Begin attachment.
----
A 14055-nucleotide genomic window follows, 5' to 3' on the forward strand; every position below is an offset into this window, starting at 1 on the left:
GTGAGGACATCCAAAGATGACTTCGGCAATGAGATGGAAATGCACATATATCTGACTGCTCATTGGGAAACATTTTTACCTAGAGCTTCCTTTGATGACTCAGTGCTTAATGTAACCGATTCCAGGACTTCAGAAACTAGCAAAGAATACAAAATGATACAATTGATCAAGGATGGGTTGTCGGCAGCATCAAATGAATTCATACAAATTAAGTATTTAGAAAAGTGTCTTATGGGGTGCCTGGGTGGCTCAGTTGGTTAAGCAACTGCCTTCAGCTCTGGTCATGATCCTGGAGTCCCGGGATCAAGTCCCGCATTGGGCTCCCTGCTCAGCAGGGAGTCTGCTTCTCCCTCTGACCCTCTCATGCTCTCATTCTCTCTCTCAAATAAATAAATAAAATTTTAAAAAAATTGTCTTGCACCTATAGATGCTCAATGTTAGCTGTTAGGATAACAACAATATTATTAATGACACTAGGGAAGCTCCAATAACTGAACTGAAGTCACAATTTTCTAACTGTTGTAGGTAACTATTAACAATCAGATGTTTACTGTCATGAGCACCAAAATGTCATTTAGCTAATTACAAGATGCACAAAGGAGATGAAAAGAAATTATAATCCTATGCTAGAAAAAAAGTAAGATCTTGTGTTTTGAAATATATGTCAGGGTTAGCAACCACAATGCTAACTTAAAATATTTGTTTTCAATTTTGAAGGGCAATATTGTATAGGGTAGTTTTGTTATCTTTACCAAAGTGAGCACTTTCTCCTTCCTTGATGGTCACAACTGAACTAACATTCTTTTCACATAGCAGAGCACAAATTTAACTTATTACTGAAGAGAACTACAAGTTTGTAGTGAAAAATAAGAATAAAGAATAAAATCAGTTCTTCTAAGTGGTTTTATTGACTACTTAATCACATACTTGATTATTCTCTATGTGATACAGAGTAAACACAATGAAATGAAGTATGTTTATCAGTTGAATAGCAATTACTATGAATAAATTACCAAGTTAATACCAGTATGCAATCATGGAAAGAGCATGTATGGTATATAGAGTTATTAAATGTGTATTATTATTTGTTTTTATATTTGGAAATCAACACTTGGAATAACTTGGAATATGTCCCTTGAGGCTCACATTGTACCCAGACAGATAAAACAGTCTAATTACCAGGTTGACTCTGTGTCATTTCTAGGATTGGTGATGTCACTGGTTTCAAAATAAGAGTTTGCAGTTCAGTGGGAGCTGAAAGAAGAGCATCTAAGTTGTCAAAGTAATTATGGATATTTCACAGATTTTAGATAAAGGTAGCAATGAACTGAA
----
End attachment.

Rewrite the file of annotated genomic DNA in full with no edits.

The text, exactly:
A 14055-nucleotide genomic window follows, 5' to 3' on the forward strand; every position below is an offset into this window, starting at 1 on the left:
GTGAGGACATCCAAAGATGACTTCGGCAATGAGATGGAAATGCACATATATCTGACTGCTCATTGGGAAACATTTTTACCTAGAGCTTCCTTTGATGACTCAGTGCTTAATGTAACCGATTCCAGGACTTCAGAAACTAGCAAAGAATACAAAATGATACAATTGATCAAGGATGGGTTGTCGGCAGCATCAAATGAATTCATACAAATTAAGTATTTAGAAAAGTGTCTTATGGGGTGCCTGGGTGGCTCAGTTGGTTAAGCAACTGCCTTCAGCTCTGGTCATGATCCTGGAGTCCCGGGATCAAGTCCCGCATTGGGCTCCCTGCTCAGCAGGGAGTCTGCTTCTCCCTCTGACCCTCTCATGCTCTCATTCTCTCTCTCAAATAAATAAATAAAATTTTAAAAAAATTGTCTTGCACCTATAGATGCTCAATGTTAGCTGTTAGGATAACAACAATATTATTAATGACACTAGGGAAGCTCCAATAACTGAACTGAAGTCACAATTTTCTAACTGTTGTAGGTAACTATTAACAATCAGATGTTTACTGTCATGAGCACCAAAATGTCATTTAGCTAATTACAAGATGCACAAAGGAGATGAAAAGAAATTATAATCCTATGCTAGAAAAAAAGTAAGATCTTGTGTTTTGAAATATATGTCAGGGTTAGCAACCACAATGCTAACTTAAAATATTTGTTTTCAATTTTGAAGGGCAATATTGTATAGGGTAGTTTTGTTATCTTTACCAAAGTGAGCACTTTCTCCTTCCTTGATGGTCACAACTGAACTAACATTCTTTTCACATAGCAGAGCACAAATTTAACTTATTACTGAAGAGAACTACAAGTTTGTAGTGAAAAATAAGAATAAAGAATAAAATCAGTTCTTCTAAGTGGTTTTATTGACTACTTAATCACATACTTGATTATTCTCTATGTGATACAGAGTAAACACAATGAAATGAAGTATGTTTATCAGTTGAATAGCAATTACTATGAATAAATTACCAAGTTAATACCAGTATGCAATCATGGAAAGAGCATGTATGGTATATAGAGTTATTAAATGTGTATTATTATTTGTTTTTATATTTGGAAATCAACACTTGGAATAACTTGGAATATGTCCCTTGAGGCTCACATTGTACCCAGACAGATAAAACAGTCTAATTACCAGGTTGACTCTGTGTCATTTCTAGGATTGGTGATGTCACTGGTTTCAAAATAAGAGTTTGCAGTTCAGTGGGAGCTGAAAGAAGAGCATCTAAGTTGTCAAAGTAATTATGGATATTTCACAGATTTTAGATAAAGGTAGCAATGAACTGAA